Language Selection

English French German Italian Portuguese Spanish

News

GeckoLinux "Rolling" and "Static" editions updated

Filed under
Linux
News
SUSE

The Rolling spins of GeckoLinux have been updated to a newer openSUSE Tumbleweed base system, together with some configuration improvements. Additionally, the GeckoLinux Static spins have also been updated with similar improvements.

GeckoLinux offers live installable Rolling spins based on openSUSE Tumbleweed, and live installable Static spins based on openSUSE Leap 42.2. GeckoLinux currently offers customized spins for the Cinnamon, XFCE, Gnome, Plasma, Mate, and LXQt desktop environments.

Read more

GeckoLinux "Rolling" editions updated to newer openSUSE Tumbleweed base, new Calamares installer

Filed under
Linux
News
SUSE

The "Rolling" spins of GeckoLinux, based on openSUSE Tumbleweed, have been updated to a newer Tumbleweed base system. Additionally, the old yast2-live-installer has been replaced in favor of the Calamares installer.

GeckoLinux offers live installable "Rolling" spins based on openSUSE Tumbleweed, and live installable "Static" spins based on openSUSE Leap 42.2. It currently offers customized spins for the Cinnamon, XFCE, Gnome, Plasma, Mate, and LXQt desktop environments.

Read more

Syndicate content

More in Tux Machines

Servers/Networks

  • Of Pies and Platforms: Platform-as-a-Service vs. Containers-as-a-Service
    I’m often asked about the difference between using a platform as a service (PaaS) vs. a containers-as-a-service (CaaS) approach to developing cloud applications. When does it makes sense to choose one or the other? One way to describe the difference and how it affects your development time and resources is to look at it like the process of baking a pie.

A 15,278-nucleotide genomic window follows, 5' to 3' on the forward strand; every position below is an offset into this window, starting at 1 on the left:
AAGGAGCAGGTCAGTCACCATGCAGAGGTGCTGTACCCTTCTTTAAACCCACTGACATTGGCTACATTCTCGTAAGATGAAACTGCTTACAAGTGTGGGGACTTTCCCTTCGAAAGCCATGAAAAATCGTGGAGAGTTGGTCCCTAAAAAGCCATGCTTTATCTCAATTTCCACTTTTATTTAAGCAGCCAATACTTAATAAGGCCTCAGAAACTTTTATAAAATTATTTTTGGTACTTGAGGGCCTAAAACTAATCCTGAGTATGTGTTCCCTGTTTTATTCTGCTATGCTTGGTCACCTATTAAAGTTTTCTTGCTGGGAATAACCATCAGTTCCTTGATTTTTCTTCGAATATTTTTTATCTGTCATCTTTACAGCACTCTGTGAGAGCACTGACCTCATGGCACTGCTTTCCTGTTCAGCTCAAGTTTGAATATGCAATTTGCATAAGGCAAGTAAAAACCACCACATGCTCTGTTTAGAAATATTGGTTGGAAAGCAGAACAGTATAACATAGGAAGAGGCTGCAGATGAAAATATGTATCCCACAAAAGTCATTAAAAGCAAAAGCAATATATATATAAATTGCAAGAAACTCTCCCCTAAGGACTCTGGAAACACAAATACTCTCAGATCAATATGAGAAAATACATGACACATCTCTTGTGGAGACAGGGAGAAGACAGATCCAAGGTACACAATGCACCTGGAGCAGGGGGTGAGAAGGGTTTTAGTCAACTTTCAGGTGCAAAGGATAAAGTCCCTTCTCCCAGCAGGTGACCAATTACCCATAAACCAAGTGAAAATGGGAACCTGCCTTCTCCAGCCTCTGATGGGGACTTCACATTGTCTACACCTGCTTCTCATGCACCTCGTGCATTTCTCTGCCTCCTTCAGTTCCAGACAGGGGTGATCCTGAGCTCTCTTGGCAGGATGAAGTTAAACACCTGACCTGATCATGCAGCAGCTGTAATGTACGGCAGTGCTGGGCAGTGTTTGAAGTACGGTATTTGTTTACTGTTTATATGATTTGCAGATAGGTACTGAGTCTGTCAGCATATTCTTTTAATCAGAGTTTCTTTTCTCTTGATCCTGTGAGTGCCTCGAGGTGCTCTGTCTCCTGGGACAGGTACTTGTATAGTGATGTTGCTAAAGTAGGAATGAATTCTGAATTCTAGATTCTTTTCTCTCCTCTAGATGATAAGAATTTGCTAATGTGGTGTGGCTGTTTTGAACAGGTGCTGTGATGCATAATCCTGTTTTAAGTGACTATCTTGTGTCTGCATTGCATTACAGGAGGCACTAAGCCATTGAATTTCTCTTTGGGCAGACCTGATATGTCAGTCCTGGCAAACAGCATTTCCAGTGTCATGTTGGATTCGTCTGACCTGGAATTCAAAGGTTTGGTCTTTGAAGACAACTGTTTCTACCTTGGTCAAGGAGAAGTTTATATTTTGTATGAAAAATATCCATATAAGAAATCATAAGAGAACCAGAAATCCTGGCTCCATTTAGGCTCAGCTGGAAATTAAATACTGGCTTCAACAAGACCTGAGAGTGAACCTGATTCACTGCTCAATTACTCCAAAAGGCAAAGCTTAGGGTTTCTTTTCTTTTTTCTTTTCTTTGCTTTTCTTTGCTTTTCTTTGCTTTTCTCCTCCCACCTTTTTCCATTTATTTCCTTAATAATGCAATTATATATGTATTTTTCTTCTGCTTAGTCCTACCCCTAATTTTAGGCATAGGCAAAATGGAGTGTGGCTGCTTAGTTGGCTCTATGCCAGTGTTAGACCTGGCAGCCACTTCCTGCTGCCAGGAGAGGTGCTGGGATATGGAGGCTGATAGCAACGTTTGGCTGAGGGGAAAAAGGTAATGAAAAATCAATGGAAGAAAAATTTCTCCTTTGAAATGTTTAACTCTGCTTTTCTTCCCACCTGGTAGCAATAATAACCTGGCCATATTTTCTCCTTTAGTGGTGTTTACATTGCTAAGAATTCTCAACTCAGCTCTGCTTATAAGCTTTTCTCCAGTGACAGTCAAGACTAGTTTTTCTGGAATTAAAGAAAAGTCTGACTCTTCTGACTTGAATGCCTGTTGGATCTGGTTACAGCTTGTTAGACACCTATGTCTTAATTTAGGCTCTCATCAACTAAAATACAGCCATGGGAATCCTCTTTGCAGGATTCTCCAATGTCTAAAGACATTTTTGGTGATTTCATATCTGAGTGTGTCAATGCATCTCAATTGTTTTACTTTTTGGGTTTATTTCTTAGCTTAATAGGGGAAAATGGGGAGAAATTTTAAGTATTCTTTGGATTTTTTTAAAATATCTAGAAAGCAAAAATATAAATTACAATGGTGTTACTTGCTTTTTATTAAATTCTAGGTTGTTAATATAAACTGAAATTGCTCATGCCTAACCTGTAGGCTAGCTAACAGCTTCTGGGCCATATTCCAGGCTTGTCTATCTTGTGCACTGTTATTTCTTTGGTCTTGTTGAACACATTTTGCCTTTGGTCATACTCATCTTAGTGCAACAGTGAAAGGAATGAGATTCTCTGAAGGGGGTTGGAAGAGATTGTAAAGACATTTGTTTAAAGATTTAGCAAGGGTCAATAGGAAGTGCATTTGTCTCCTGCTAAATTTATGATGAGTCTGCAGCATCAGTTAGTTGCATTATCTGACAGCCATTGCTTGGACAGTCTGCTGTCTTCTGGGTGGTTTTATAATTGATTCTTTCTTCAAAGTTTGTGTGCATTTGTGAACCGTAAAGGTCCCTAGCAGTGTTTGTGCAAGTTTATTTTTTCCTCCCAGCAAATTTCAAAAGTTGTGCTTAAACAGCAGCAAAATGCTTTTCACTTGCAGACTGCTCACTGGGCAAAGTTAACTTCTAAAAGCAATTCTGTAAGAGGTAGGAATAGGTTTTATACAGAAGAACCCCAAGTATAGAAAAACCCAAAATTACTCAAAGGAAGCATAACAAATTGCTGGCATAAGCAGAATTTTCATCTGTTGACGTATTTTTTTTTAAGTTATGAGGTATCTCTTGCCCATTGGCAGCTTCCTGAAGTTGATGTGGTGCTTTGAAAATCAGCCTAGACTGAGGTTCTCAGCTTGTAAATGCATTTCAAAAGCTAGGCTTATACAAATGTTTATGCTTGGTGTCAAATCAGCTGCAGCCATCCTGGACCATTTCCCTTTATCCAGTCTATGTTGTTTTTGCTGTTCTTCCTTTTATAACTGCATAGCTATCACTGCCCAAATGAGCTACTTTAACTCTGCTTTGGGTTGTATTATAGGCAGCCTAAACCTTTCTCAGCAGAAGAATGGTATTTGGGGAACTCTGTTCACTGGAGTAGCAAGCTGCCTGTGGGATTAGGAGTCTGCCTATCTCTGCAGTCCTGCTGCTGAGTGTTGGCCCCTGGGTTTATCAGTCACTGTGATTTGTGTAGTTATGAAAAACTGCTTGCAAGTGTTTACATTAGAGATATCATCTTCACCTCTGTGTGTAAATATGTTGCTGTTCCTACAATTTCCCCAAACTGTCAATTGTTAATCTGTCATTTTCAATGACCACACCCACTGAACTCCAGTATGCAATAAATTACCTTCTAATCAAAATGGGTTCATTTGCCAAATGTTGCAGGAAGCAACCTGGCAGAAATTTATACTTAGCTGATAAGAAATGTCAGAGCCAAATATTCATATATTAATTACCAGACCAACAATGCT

• Understanding OpenStack's Success
    At the time I got into the data storage industry, I was working with and developing RAID and JBOD (Just a Bunch Of Disks) controllers for 2 Gbit Fibre Channel Storage Area Networks (SAN). This was a time before "The Cloud". Things were different—so were our users. There was comfort in buying from a single source or single vendor. In an ideal world, it should all work together, harmoniously, right? And when things go awry, that single vendor should be able to solve every problem within that entire deployment.
  • KEYNOTE Mesos + DCOS, Not Mesos versus DCOS

SF’s Elections Commission asks mayor to put $4M toward open source voting system

While the Elections Commission may be among the least followed city bodies, the seven members are playing a critical role in determining whether San Francisco will begin to use an open-source voting system. For years, open-source voting advocates have called on San Francisco officials to part ways with traditional voting machine companies. Open-source voting is widely considered the best defense to voter fraud with the added benefits of cost savings and flexibility. Much to chagrin of these advocates, The City has continued to sign contracts with nonopen-source voting companies. While no open-source voting system has been deployed elsewhere, other jurisdictions are currently working on it, such as Travis County, Texas. After The City allocated $300,000 in the current fiscal year to move San Francisco toward an open-source voting system, the effort has gotten off to a slower-than-expected start. Advocates worry if funding isn’t committed to building out such a system, the effort will face further delays. Read more [Ed: Microsoft a threat]